Conclusion

If you can work on these four aspects of sight and get them functioning properly in your life you will be well on your way to actualizing your dreams and visions. You will see your way forward!

For a more detailed look at the four aspects of sight, get the best selling practical motivational book by Dr. Temi Odejide titled “SEE YOUR WAY FORWARD!”

Failing Forward II – Dr. Musa Babayo (PhD)

Despite adverse circumstances, you should always realize there is one major difference between average people and achieving people. Look at the way an achiever handles negative experiences, and you can learn about how to fail forward.

Think about a recent setback you experienced. How did you respond? No matter how difficult your problems are, the key to overcoming them doesn’t lie in changing your circumstances.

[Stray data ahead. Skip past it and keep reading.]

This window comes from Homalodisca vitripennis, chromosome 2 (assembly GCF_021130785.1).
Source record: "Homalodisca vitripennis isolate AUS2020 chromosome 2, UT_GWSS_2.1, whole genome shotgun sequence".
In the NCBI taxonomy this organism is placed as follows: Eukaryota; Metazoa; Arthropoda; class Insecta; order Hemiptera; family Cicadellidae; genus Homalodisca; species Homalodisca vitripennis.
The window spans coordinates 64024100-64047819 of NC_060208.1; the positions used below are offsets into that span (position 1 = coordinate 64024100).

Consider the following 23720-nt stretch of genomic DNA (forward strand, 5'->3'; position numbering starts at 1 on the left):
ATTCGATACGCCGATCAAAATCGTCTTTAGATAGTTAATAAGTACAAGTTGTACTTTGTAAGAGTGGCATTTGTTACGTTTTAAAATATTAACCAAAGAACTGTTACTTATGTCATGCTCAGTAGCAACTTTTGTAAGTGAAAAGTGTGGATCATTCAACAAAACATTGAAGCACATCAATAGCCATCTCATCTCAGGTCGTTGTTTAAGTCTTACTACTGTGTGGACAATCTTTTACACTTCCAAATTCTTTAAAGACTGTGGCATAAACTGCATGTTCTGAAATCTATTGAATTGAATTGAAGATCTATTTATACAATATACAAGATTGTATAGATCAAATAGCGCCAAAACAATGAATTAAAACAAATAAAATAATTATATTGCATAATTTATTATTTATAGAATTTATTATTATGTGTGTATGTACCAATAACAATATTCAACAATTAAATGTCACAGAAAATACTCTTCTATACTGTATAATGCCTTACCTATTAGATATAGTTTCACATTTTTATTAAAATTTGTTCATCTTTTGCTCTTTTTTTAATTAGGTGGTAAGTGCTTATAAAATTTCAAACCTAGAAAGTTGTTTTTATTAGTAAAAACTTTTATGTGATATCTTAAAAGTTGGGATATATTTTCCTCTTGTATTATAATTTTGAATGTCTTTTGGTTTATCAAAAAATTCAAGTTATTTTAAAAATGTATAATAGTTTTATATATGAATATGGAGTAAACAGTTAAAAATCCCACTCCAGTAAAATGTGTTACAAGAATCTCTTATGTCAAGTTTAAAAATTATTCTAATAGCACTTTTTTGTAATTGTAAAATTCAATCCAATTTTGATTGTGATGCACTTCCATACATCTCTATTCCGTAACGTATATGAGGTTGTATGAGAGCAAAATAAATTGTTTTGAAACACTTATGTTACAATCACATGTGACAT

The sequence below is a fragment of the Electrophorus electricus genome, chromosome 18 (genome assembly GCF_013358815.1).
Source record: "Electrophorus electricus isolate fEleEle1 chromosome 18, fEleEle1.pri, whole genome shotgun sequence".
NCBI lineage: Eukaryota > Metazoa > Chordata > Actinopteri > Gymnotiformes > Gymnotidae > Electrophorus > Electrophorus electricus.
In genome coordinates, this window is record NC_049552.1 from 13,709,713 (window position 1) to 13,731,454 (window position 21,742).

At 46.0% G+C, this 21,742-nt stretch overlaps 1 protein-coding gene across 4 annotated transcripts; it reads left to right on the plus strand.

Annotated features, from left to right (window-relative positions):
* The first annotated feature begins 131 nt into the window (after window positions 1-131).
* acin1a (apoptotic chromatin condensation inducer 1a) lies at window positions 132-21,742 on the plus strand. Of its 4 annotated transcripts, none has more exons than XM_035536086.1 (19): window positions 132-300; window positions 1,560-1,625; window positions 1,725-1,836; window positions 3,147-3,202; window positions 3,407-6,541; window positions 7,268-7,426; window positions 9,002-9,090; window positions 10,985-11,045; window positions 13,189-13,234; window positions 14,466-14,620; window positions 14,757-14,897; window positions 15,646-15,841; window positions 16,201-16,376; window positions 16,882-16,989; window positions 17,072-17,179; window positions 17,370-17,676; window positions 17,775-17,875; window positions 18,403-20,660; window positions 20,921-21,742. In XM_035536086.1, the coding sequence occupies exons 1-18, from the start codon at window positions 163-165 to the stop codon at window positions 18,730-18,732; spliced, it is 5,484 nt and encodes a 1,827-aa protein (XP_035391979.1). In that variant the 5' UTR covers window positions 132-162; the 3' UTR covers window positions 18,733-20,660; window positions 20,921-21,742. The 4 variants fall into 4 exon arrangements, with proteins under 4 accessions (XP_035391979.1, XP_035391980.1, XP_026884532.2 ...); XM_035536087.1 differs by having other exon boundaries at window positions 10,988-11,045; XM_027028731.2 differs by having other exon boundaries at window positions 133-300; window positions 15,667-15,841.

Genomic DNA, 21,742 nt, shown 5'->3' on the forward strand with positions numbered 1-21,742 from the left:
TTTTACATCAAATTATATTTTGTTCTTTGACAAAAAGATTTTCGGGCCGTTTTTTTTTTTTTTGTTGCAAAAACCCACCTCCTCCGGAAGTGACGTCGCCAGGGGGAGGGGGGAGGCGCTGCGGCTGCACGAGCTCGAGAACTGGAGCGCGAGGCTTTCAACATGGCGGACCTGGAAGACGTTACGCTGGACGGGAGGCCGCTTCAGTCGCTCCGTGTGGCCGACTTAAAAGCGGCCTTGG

It’s in changing yourself. If you are to do that, then you will be able to handle failure. You should make a commitment to do whatever it takes to fail forward.

Photo: i0.wp.com

Photo: i0.wp.com

One of the greatest problems people have with failure is that they are too quick to judge situations in their lives and label them as failures. They need to keep the bigger picture in mind.

You should see the bigger picture. Your perspective leads to perseverance, then longevity, and then, the opportunity for success arises.

Changing your perspective on failure will help you persevere and ultimately achieve your desires.

You should always keep in mind that failure is not the following:

- People think failure is avoidable – it’s not

- People think failure is objective - it’s not

- People think failure is an event – it’s not

- People think failure is the enemy - it’s not

- People think failure is irreversible – it’s not

- People think failure is a stigma – it’s not

- People think failure is final - it’s not

“It does not matter how much milk you spill as long as you don’t lose your cow.”